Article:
William Bouguereau, was a 19th Century French Academic painter. His technique was the zenith point of representational painting. He was able to catch the very nuances of light shifts and color changes to create breathtaking, life-like figure paintings. Mr. Bouguereau’s realism is unsurpassed, before or since, in all of art history. With that being said, let’s learn from the best, just how do we paint the landscape as a background to our figure paintings?
Bouguereau’s work, “Breton Brother and Sister“, is the perfect example of a very effective way of using the landscape to create a background in a work of art. Notice that in this piece, the stars of the painting are the two figures in the foreground. Their colors are well saturated and vivid with a full dynamic range of values. Their warm skin tones and red skirt leap out of the painting. Light and dark tones are next to one another to attract your attention.
The background, or “supporting actor”, is much more muted with an abbreviated range of values. The colors of the foliage are less saturated and cooler in temperature. All of these elements push the landscape much further into space while pushing the figures even closer to us. Everything is done intentionally; much as a movie director composes a scene in a film.
Remember that the background needs to be painted as a backdrop and never to compete with your figures. Keep this in mind next time you work on your figure painting’s composition.
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This evening I have discovered the HBO show, entitled, “Silicon Valley”. The show is about this young man who has developed an idea that has the possibility to make huge changes in the world of digital technology. Big tech companies offer him millions but the growth of the idea and concept will be taken from him. He has the dilemma, to grow the idea with investors or sell it out and abandon his baby.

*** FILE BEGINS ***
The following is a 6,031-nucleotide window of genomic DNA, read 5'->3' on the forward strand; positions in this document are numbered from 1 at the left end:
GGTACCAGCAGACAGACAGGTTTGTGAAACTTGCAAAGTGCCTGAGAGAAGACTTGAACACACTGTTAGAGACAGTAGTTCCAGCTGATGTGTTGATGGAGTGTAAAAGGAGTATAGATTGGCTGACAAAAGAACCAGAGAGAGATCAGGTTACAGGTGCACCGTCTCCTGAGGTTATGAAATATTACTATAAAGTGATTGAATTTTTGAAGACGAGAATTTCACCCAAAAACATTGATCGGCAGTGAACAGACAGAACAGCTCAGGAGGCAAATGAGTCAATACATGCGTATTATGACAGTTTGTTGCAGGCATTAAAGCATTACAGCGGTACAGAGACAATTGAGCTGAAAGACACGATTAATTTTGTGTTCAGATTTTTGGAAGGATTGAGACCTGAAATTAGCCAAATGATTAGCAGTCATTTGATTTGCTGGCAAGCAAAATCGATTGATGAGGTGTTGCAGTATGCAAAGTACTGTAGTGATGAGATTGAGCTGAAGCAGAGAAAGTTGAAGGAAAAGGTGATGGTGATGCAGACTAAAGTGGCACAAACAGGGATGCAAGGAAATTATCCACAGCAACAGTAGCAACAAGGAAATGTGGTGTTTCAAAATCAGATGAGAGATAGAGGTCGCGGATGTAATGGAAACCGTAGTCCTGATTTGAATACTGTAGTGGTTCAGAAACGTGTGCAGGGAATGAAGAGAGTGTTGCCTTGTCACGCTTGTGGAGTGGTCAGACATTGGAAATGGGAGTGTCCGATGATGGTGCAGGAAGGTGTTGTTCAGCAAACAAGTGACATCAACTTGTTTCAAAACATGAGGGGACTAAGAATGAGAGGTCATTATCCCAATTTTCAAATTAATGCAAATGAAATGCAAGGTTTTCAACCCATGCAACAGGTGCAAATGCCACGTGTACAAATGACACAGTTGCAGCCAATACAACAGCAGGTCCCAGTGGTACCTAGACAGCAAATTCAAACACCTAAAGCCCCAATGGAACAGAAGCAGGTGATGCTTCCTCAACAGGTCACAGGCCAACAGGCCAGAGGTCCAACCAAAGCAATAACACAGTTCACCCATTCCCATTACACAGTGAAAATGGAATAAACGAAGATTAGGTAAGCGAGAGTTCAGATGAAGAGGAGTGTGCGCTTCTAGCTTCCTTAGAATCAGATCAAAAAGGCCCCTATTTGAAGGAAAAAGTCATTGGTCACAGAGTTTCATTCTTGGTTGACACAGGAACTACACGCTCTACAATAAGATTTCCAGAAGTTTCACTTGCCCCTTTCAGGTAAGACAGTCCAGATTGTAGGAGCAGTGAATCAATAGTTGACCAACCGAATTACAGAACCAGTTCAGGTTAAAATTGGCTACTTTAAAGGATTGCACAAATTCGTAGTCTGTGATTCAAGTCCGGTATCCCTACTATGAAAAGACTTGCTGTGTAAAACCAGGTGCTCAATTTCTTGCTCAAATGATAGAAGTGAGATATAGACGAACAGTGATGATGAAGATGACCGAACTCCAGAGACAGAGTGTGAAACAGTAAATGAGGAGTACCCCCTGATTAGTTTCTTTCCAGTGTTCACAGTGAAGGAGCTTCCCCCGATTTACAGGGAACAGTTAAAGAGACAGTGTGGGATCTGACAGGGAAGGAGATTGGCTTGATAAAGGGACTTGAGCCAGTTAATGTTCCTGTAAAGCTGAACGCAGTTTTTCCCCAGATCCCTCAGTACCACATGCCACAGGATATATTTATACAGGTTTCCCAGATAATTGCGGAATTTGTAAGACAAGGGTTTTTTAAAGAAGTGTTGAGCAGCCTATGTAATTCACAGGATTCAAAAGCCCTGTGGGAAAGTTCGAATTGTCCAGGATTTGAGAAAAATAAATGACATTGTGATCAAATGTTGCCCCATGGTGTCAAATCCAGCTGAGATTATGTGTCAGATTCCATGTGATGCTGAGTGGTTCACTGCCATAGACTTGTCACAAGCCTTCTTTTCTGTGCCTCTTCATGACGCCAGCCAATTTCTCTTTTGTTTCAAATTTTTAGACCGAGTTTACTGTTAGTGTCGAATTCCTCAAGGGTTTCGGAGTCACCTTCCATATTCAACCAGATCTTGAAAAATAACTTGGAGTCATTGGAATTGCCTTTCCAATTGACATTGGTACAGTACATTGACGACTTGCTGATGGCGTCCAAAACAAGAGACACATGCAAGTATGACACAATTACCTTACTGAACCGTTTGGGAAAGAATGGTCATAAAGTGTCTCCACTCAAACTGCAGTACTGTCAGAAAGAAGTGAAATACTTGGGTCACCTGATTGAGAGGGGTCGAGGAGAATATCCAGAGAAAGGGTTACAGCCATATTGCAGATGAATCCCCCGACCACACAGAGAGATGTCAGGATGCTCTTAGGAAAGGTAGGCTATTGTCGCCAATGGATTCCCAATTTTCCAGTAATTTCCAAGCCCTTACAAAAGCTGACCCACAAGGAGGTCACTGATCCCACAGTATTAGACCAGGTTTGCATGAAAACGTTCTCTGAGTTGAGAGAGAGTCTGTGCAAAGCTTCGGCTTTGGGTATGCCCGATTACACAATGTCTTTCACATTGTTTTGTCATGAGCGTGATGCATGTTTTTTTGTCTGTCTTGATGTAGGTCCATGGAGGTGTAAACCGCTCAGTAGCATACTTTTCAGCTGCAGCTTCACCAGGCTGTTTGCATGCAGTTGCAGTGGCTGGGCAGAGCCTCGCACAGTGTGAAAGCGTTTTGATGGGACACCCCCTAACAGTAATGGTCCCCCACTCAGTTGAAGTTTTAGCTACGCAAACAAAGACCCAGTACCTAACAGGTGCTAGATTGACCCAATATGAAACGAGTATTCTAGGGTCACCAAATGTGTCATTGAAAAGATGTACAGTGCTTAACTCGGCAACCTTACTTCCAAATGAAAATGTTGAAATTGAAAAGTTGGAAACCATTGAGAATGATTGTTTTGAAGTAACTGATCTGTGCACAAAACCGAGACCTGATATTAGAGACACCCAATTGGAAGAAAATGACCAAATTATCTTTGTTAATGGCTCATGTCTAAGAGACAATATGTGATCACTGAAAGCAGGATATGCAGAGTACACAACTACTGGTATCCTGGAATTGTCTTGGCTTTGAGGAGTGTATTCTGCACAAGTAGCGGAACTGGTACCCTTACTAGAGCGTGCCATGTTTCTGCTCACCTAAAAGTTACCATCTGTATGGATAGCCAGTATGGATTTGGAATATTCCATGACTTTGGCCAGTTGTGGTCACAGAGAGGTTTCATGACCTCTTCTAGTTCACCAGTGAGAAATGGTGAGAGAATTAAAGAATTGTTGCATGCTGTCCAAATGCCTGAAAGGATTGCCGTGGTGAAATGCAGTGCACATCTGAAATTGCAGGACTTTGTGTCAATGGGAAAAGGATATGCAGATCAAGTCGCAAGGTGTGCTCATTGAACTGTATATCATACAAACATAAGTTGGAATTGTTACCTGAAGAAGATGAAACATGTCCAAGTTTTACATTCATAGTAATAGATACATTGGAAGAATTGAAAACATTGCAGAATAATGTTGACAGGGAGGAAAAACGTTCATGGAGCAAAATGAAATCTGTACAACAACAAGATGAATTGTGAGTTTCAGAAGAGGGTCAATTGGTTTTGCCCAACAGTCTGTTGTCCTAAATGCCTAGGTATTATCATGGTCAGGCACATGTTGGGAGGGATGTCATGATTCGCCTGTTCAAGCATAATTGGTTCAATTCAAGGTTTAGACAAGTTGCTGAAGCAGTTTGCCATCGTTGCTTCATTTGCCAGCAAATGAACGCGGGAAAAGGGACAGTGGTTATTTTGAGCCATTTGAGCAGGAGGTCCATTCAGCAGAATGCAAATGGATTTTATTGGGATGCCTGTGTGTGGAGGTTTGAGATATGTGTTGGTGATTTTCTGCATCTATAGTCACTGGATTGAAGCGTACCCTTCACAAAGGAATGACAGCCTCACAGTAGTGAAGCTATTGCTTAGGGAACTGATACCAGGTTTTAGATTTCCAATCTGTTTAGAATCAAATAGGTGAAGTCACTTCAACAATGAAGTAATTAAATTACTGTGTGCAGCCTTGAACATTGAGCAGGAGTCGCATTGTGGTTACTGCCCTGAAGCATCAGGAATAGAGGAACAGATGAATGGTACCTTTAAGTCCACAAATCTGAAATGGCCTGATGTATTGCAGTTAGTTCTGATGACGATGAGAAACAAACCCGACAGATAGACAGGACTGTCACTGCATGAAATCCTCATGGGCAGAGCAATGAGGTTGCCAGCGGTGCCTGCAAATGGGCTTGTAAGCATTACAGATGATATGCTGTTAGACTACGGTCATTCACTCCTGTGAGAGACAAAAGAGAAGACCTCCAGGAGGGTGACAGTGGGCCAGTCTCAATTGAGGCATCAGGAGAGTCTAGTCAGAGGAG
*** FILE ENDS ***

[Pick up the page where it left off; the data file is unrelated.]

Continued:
This show struck a major chord with me. I have been perfecting my technique over the years since my teenage years and adult life. My art has always been my baby and I am in charge of what happens to it, its development and it’s commercialization. Yes, I said it, the commercialization of my art. I have been taking care of my art my whole life and I have finally come to the point that it is time that my art takes care of me.
When is it OK to commercialize? Is it nobler and artistic to work for someone else when I am sitting on something as marketable as my art? It is not nobler to play it safe?
We wait and hope that someone will discover our talents, our developed skills and ideas. We pine and hope for validation. Really? We need validation?
I was the one that had gotten up 3 hours early and left 3 hours later during high school each day, to take extra painting and drawing classes. I was the one that had taken a bus and 2 trains to the National Academy of Design, 5 days a week, for 4 years to study with the best painters in New York City.
I paid my dues and over the 25 years after art school, I have kept pushing my artistic talent and technique. I have been taking verbal jabs at those who had given me the advice to give up this “art thing” for something more serious. I have sacrificed new cars, relationships, and respect of many for the development of my artistic skills. What is more serious than that?!